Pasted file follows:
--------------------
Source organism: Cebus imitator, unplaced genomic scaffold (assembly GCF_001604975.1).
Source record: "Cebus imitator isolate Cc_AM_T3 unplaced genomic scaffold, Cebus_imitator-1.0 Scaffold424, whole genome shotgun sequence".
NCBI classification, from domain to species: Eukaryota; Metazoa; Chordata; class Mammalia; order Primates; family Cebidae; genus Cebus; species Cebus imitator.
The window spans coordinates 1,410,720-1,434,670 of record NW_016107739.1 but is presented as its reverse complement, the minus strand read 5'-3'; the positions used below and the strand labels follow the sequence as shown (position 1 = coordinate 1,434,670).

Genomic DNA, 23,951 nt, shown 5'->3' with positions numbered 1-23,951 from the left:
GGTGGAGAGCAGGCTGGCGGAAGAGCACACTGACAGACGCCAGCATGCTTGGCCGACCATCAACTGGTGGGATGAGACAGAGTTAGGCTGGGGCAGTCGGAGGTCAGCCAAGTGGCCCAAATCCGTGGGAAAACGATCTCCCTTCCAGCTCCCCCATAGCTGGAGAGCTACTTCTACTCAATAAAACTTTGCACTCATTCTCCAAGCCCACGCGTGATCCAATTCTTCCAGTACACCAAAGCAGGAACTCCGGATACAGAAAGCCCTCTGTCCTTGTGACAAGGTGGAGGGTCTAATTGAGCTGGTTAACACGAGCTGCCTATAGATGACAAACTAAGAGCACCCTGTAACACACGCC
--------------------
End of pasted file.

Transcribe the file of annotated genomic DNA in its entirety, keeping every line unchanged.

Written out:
Source organism: Cebus imitator, unplaced genomic scaffold (assembly GCF_001604975.1).
Source record: "Cebus imitator isolate Cc_AM_T3 unplaced genomic scaffold, Cebus_imitator-1.0 Scaffold424, whole genome shotgun sequence".
NCBI classification, from domain to species: Eukaryota; Metazoa; Chordata; class Mammalia; order Primates; family Cebidae; genus Cebus; species Cebus imitator.
The window spans coordinates 1,410,720-1,434,670 of record NW_016107739.1 but is presented as its reverse complement, the minus strand read 5'-3'; the positions used below and the strand labels follow the sequence as shown (position 1 = coordinate 1,434,670).

Genomic DNA, 23,951 nt, shown 5'->3' with positions numbered 1-23,951 from the left:
GGTGGAGAGCAGGCTGGCGGAAGAGCACACTGACAGACGCCAGCATGCTTGGCCGACCATCAACTGGTGGGATGAGACAGAGTTAGGCTGGGGCAGTCGGAGGTCAGCCAAGTGGCCCAAATCCGTGGGAAAACGATCTCCCTTCCAGCTCCCCCATAGCTGGAGAGCTACTTCTACTCAATAAAACTTTGCACTCATTCTCCAAGCCCACGCGTGATCCAATTCTTCCAGTACACCAAAGCAGGAACTCCGGATACAGAAAGCCCTCTGTCCTTGTGACAAGGTGGAGGGTCTAATTGAGCTGGTTAACACGAGCTGCCTATAGATGACAAACTAAGAGCACCCTGTAACACACGCC